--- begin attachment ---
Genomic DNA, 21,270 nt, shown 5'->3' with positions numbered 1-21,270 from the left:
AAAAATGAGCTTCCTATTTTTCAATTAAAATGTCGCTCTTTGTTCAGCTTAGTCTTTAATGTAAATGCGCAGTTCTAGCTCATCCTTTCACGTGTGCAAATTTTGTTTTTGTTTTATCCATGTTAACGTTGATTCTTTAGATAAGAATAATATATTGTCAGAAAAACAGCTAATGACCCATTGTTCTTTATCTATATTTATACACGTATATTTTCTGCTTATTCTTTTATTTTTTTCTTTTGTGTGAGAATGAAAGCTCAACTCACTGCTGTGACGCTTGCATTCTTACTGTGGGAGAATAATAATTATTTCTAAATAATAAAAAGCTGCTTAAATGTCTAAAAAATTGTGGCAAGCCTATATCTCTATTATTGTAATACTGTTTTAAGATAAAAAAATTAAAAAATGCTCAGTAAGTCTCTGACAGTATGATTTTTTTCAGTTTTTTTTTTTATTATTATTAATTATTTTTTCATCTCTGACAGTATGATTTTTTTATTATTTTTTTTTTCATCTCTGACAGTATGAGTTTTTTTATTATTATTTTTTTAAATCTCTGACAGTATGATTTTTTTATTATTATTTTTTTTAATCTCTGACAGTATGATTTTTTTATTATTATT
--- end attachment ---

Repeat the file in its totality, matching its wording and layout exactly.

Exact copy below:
Genomic DNA, 21,270 nt, shown 5'->3' with positions numbered 1-21,270 from the left:
AAAAATGAGCTTCCTATTTTTCAATTAAAATGTCGCTCTTTGTTCAGCTTAGTCTTTAATGTAAATGCGCAGTTCTAGCTCATCCTTTCACGTGTGCAAATTTTGTTTTTGTTTTATCCATGTTAACGTTGATTCTTTAGATAAGAATAATATATTGTCAGAAAAACAGCTAATGACCCATTGTTCTTTATCTATATTTATACACGTATATTTTCTGCTTATTCTTTTATTTTTTTCTTTTGTGTGAGAATGAAAGCTCAACTCACTGCTGTGACGCTTGCATTCTTACTGTGGGAGAATAATAATTATTTCTAAATAATAAAAAGCTGCTTAAATGTCTAAAAAATTGTGGCAAGCCTATATCTCTATTATTGTAATACTGTTTTAAGATAAAAAAATTAAAAAATGCTCAGTAAGTCTCTGACAGTATGATTTTTTTCAGTTTTTTTTTTTATTATTATTAATTATTTTTTCATCTCTGACAGTATGATTTTTTTATTATTTTTTTTTTCATCTCTGACAGTATGAGTTTTTTTATTATTATTTTTTTAAATCTCTGACAGTATGATTTTTTTATTATTATTTTTTTTAATCTCTGACAGTATGATTTTTTTATTATTATT